Changing a car's oil every 3,000 miles isn't the only auto maintenance myth car experts are busting. Besides changing a vehicle's oil, other vehicle services have changed over the years, particularly within the first 60,000 to 100,000 miles of ownership. Here are some of the most commonly held maintenance myths that have been busted or adjusted based on technologies available on today's vehicles.
Today's engines have computer-monitored and -controlled systems that still need to be checked, but they don't need a traditional tune-up every few thousand miles. A standard tune-up used to call for new ignition parts such as a distributor cap, spark plugs, and points and rotors. Besides spark plugs, which usually don't have to be changed until 100,000 miles, today's cars aren't built with points and rotors, and many engines don't have distributor caps that need replacement as often.
Most new cars no longer require chassis lubrication. Having a mechanic install a fitting so the vehicle's chassis can be lubed can lead to additional problems by adding grease and components where none are necessary or originally intended.
• Annual Radiator Flush:
Manufacturers have made significant advancements in engine cooling systems during the past few years with closed systems that recirculate coolant. These new systems don't lose coolant as often, and coolant manufacturers have also made advancements in their products' chemical components with synthetic materials, making the seasonal radiator flush almost extinct. It is still important to check fluid levels periodically--especially before long trips--and use the manufacturer-recommended coolant.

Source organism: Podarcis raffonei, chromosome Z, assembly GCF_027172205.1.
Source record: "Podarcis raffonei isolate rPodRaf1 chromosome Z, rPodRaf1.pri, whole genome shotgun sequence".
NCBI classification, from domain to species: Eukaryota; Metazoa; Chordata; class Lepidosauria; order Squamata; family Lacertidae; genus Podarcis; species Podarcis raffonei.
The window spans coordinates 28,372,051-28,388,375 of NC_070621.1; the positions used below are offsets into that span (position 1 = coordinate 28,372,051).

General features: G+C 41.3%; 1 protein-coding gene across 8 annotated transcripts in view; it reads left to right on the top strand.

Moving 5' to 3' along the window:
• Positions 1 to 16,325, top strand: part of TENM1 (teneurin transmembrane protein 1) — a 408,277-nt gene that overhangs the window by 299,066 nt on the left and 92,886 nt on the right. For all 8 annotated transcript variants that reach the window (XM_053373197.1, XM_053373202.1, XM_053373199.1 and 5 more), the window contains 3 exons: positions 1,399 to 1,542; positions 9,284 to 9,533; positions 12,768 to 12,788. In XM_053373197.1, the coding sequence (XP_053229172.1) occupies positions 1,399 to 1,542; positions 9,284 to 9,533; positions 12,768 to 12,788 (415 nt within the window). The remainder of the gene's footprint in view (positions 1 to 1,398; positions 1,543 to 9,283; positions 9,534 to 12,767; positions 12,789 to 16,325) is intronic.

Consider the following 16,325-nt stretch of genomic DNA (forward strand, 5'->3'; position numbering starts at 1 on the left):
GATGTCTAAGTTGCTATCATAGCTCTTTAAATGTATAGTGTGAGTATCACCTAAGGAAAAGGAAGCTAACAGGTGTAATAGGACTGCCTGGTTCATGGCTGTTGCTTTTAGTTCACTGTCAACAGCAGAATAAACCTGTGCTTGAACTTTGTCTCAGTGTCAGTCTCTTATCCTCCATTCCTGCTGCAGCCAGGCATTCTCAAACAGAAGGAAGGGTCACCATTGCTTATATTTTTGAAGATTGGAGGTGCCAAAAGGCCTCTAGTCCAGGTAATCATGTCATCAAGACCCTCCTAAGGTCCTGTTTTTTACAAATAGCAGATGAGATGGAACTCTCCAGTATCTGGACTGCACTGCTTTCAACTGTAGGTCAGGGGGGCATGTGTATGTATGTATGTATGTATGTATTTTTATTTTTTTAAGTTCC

• Wheel Alignment:
Although it's important to keep tires properly maintained and inflated, it's not always necessary to have them aligned every time they are rotated. A majority of manufacturers recommend a wheel alignment and wheel balance only if there is a major issue with the car pulling to one side or another.
• Unnecessary Services:
Routine maintenance services such as fuel injector cleaning and transmission fluid flushes aren't necessary as often anymore. Some routine maintenance services are still needed, but in most cases they aren't, so compare what's being suggested with what the owner's manual recommends--and possibly avoid spending money on unneeded maintenance.
• When in Doubt, Check With an Expert:
Visit a Goodwrench service expert or check the vehicle's owner's manual to get accurate answers to maintenance questions. Visit Goodwrench.com’s owner's manual section at www.goodwrench.com/Tips/OwnerManuals.jsp for more information.